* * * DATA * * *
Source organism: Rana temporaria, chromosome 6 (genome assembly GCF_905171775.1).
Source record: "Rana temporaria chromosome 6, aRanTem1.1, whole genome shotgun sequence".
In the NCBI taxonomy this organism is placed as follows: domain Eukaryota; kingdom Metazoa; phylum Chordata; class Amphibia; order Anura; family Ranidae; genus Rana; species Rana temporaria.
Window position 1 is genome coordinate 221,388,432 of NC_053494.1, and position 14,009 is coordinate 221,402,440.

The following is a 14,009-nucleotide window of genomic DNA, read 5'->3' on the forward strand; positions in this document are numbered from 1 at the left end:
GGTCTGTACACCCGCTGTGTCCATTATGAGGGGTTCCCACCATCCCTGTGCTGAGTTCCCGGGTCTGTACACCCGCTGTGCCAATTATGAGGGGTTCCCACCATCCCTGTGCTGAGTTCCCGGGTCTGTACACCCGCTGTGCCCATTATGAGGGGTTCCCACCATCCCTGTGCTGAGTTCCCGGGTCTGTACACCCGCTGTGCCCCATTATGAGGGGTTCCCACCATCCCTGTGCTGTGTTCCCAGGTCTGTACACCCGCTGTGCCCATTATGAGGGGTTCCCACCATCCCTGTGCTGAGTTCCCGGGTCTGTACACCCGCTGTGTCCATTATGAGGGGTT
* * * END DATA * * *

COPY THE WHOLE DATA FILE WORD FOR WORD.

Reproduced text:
Source organism: Rana temporaria, chromosome 6 (genome assembly GCF_905171775.1).
Source record: "Rana temporaria chromosome 6, aRanTem1.1, whole genome shotgun sequence".
In the NCBI taxonomy this organism is placed as follows: domain Eukaryota; kingdom Metazoa; phylum Chordata; class Amphibia; order Anura; family Ranidae; genus Rana; species Rana temporaria.
Window position 1 is genome coordinate 221,388,432 of NC_053494.1, and position 14,009 is coordinate 221,402,440.

The following is a 14,009-nucleotide window of genomic DNA, read 5'->3' on the forward strand; positions in this document are numbered from 1 at the left end:
GGTCTGTACACCCGCTGTGTCCATTATGAGGGGTTCCCACCATCCCTGTGCTGAGTTCCCGGGTCTGTACACCCGCTGTGCCAATTATGAGGGGTTCCCACCATCCCTGTGCTGAGTTCCCGGGTCTGTACACCCGCTGTGCCCATTATGAGGGGTTCCCACCATCCCTGTGCTGAGTTCCCGGGTCTGTACACCCGCTGTGCCCCATTATGAGGGGTTCCCACCATCCCTGTGCTGTGTTCCCAGGTCTGTACACCCGCTGTGCCCATTATGAGGGGTTCCCACCATCCCTGTGCTGAGTTCCCGGGTCTGTACACCCGCTGTGTCCATTATGAGGGGTT